“You are never strong enough that you don’t need help.”
~ César Chávez
I had a long chat with a close friend yesterday. She’s been struggling for a while – I’ve heard it in her voice, I’ve seen it in the way her usual happy disposition had given way to a furrowed brow, a tight smile, and an inability to laugh things off the way she once had. I’ve felt it in her energy.
Are you okay? I’d been asking her this year.
Yep, she’d say, shutting down the conversation. Or ‘just a bit tired’ she’d say, before moving us on to talk about something else.
She was doing all the right things – exercising, eating a great diet, getting time out for herself. But at the same time she was spiralling down into a very flat place, where every day was an effort, a place where all the joy had been sucked out of life. Each day was just another day to endure. My friend was shrinking; becoming less visible in her life, and with her friends, and becoming less and less emotionally available to the people who loved her. She didn’t have the creative drive, or the enthusiasm, or the innovative and problem-solving ideas that were a normal part of her disposition. My friend was less like herself each day.
Her life is not so different to many. She has a family member who is in need of extra attention right now. She rarely gets an unbroken night’s sleep, and hasn’t had a decent break for a long time. They have financial pressures, and their household is dealing with changed circumstances. As well as all of life’s usual stress.
Having continuously elevated levels of stress hormones is never good. They rob us of sleep and mood enhancing hormones. They diminish our libido, paint every day grey and leave us as exhausted, miserable shells of ourselves. Our digestion becomes compromised, and our immune systems. It becomes impossible to feel happy, because we lack certain hormones and chemicals that allow us to relax and operate in our usual way.
Some of us can bring ourselves back with meditation, diet, and lifestyle changes. Sometimes a therapist or support services can help. But my friend was doing all of that, and she couldn’t just hand back her family, or walk away from her life. Changing her current circumstances is not an option.
My friend found herself looking forward to that glass of wine each night. In fact she was beginning to rely on that glass of wine. No, she didn’t have a drinking problem. But she had a sleep problem. An exhaustion problem. A ground-down by life problem. She was chronically over-tired, stressed and wired.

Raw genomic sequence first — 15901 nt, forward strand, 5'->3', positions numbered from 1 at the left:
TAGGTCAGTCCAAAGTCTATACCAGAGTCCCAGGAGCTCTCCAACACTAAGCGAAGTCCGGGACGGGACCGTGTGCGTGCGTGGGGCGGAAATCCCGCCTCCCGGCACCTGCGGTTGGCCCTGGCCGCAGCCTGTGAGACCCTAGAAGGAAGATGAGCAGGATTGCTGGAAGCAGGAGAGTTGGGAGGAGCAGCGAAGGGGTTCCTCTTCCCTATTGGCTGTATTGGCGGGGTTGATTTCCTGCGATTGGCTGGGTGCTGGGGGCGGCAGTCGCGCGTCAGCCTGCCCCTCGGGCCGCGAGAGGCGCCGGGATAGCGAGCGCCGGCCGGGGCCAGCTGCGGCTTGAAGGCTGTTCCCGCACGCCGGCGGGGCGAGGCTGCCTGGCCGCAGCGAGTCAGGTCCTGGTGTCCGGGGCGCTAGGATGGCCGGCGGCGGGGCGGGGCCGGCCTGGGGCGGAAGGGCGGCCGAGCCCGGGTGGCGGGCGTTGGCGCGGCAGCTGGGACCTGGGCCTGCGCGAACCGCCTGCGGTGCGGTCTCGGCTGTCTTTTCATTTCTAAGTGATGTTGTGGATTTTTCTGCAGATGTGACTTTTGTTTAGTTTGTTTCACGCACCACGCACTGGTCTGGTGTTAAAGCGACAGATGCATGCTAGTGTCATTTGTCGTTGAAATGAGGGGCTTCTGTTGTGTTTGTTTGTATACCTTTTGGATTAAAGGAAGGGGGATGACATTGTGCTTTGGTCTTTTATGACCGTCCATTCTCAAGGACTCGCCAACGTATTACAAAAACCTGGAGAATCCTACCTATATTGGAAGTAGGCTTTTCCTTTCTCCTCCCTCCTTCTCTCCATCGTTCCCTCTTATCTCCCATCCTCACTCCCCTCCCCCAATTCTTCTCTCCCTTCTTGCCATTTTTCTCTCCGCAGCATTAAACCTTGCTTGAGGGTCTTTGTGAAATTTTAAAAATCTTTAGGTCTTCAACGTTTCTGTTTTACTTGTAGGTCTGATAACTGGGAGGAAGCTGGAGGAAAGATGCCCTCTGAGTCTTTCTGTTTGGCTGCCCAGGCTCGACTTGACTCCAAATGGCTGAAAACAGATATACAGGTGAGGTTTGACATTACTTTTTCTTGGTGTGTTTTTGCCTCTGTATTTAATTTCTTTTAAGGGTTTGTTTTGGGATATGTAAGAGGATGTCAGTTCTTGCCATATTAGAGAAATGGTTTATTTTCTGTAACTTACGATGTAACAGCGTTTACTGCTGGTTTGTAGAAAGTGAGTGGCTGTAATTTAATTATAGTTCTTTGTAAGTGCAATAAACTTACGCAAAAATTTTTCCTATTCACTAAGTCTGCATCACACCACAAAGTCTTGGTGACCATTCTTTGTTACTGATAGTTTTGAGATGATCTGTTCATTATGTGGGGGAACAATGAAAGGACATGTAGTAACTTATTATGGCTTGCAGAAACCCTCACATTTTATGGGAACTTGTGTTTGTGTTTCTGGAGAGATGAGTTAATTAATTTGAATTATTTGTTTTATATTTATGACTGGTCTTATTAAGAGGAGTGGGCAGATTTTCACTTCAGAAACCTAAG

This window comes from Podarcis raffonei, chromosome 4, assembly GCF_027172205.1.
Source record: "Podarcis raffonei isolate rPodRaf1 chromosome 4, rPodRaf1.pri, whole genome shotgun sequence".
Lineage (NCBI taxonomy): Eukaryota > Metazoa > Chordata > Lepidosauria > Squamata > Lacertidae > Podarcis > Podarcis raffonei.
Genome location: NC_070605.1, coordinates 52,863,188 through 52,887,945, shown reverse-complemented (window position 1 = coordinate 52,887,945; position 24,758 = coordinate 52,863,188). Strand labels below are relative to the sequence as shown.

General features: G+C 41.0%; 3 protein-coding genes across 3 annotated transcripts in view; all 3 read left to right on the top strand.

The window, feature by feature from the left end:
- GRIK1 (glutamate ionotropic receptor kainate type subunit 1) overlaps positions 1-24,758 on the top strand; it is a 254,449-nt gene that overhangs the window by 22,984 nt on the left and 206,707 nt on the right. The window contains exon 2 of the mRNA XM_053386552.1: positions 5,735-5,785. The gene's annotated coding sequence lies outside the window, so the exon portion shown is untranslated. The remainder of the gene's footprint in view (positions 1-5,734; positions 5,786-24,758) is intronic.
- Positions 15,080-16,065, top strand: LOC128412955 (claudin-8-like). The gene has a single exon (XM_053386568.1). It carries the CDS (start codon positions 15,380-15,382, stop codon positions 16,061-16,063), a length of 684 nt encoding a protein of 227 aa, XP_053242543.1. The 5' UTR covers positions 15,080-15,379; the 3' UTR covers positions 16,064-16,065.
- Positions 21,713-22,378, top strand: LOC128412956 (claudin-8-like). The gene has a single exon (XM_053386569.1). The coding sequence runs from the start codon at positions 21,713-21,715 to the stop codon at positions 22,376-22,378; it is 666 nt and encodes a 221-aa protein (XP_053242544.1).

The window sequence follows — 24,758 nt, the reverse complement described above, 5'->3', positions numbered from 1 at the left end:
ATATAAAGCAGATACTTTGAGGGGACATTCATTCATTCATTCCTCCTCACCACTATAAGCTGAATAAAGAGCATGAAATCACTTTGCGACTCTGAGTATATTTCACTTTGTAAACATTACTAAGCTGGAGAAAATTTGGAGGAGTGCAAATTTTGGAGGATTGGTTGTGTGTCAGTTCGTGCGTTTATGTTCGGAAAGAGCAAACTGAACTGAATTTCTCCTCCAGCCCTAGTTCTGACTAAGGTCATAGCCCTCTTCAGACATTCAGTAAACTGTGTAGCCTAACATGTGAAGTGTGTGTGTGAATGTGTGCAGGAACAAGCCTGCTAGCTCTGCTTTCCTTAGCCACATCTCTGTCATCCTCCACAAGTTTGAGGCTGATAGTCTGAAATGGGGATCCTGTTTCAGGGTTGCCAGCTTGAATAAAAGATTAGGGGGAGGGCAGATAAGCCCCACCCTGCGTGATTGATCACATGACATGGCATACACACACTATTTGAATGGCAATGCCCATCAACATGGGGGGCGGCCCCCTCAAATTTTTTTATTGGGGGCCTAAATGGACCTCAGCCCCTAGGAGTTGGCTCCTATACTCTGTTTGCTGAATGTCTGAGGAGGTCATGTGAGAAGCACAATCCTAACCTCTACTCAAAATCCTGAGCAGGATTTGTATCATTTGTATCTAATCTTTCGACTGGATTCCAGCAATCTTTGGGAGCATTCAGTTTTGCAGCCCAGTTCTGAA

Crunch time came when she was at the doctor for something completely different, and the kind physician asked her how my friend was coping.
My friend burst into tears.
The doctor suggested a low-dose anti-depressant. My friend was so reluctant to say yes. But in the end, out of desperation and needing to try SOMETHING to help, she did.
And it HAS helped. Finally my friend has been able to sleep better, to unload some of the tension inside her, and to go from feeling cranky or numb to a place where there is some sunshine again.
We talked about it yesterday.
It was as if my friend had a terrible secret she needed to confess.
I was just grateful she had finally found something that was working, and that could help her cope better with her life right now.
Who would ever want their friend to suffer?
My friend summed it up so well. ‘I needed to do something to make life livable again,’ she said.
As a psychic, people ‘confess’ often to me that they are on medication for stress, or depression, or anxiety. For them it has often been a last resort, after they’d tried everything else and nothing had given them relief. They are all strong people. In that strength they’d often carried on for far too long without seeking help.
There is too often a shame, or an embarrassment with their ‘confession’. Some kind of stigma about how they may be perceived – because they weren’t ‘strong enough’ or because somehow they are flawed or weak compared to the rest of society.
They often feel that they need to get on and off the medication fast too. What if they become dependent? What if people find out?
Goodness. Why should mental health be different to any other kind of health? Some people take hormones to balance their thyroids, or to regulate ovulation. Some people take insulin to stabilise and regulate their blood sugar. Some people need blood transfusions or anti-virals or immuno-suppressants. No stigma there.
If you are stuck in a place where life isn’t working for you, you deserve to explore all of the options which could lead to a change in how you feel. Talking to someone can help. Changing your diet, exercising and using behaviour-based therapies can help. Changing your life circumstances might do the trick. And for some people, taking medications or supplements to help improve their brain chemistry and hormones works well too.
It’s okay to ask for help. It’s okay to seek solutions. It’s okay that one of those solutions may come in the form of a small pill which helps normalise your body’s functionality until you’re back in a place of being able to cope on your own.
You deserve to be well, to be happy and to be able to function in the world.
If you need to, ask for help.
Everybody needs help sometimes.